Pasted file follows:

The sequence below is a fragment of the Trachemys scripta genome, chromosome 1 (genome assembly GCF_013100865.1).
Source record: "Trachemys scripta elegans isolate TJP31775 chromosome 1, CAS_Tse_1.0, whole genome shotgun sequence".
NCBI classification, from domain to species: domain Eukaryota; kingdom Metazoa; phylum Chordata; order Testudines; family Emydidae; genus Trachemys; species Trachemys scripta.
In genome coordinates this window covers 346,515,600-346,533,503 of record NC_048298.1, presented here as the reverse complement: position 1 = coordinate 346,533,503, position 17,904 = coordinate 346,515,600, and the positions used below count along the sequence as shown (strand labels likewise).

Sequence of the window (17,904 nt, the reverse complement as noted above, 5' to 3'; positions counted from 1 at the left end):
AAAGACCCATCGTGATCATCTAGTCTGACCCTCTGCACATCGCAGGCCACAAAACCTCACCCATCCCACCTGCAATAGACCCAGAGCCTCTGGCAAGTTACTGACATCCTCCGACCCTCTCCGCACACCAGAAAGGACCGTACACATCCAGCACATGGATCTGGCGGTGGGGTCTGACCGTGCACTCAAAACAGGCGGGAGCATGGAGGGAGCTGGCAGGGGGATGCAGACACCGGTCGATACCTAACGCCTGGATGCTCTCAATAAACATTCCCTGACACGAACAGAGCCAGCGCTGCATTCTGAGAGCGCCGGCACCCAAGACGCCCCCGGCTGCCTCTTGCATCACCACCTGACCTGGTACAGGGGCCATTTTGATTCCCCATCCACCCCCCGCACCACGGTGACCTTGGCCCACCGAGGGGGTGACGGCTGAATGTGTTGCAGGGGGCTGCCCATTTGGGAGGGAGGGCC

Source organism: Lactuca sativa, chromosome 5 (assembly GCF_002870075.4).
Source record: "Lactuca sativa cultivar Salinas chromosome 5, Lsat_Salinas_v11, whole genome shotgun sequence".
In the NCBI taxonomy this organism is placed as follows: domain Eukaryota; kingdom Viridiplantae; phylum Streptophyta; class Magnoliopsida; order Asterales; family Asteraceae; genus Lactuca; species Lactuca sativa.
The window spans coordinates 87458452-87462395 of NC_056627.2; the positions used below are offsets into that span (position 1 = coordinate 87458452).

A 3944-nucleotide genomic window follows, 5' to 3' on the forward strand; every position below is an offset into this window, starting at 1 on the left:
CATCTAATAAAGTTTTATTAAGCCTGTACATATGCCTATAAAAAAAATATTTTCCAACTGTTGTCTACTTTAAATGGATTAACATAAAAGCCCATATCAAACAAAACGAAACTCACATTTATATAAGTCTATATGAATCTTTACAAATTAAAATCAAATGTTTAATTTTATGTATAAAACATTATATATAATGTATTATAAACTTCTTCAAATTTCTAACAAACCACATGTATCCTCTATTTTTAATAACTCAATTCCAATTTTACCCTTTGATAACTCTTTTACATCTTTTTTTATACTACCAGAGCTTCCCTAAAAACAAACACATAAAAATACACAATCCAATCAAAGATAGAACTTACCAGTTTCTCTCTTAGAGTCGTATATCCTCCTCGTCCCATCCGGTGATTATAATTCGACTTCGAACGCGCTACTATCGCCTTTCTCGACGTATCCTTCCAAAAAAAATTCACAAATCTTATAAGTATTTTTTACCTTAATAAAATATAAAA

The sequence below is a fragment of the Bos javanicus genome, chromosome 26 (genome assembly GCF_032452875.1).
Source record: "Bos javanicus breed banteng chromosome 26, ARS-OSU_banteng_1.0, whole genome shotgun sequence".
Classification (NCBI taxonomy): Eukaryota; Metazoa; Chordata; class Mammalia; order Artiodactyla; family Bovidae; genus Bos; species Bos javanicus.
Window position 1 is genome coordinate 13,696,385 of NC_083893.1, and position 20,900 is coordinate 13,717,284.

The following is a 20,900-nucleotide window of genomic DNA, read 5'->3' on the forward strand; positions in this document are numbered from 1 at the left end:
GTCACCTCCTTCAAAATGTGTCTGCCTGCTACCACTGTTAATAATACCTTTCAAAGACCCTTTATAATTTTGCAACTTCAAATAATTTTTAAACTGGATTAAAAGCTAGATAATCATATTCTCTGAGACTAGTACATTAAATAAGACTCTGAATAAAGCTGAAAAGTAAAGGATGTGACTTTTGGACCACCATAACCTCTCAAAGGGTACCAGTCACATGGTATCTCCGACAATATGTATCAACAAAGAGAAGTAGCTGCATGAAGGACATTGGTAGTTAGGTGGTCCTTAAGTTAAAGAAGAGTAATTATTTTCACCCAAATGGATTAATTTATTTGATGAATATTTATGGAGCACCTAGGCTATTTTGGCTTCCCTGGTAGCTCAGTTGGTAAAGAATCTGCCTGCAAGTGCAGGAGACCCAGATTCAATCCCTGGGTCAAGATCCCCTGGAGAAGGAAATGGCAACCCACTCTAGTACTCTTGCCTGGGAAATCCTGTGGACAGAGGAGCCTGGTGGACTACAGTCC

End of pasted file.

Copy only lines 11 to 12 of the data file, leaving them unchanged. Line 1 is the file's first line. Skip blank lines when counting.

A 3944-nucleotide genomic window follows, 5' to 3' on the forward strand; every position below is an offset into this window, starting at 1 on the left:
CATCTAATAAAGTTTTATTAAGCCTGTACATATGCCTATAAAAAAAATATTTTCCAACTGTTGTCTACTTTAAATGGATTAACATAAAAGCCCATATCAAACAAAACGAAACTCACATTTATATAAGTCTATATGAATCTTTACAAATTAAAATCAAATGTTTAATTTTATGTATAAAACATTATATATAATGTATTATAAACTTCTTCAAATTTCTAACAAACCACATGTATCCTCTATTTTTAATAACTCAATTCCAATTTTACCCTTTGATAACTCTTTTACATCTTTTTTTATACTACCAGAGCTTCCCTAAAAACAAACACATAAAAATACACAATCCAATCAAAGATAGAACTTACCAGTTTCTCTCTTAGAGTCGTATATCCTCCTCGTCCCATCCGGTGATTATAATTCGACTTCGAACGCGCTACTATCGCCTTTCTCGACGTATCCTTCCAAAAAAAATTCACAAATCTTATAAGTATTTTTTACCTTAATAAAATATAAAA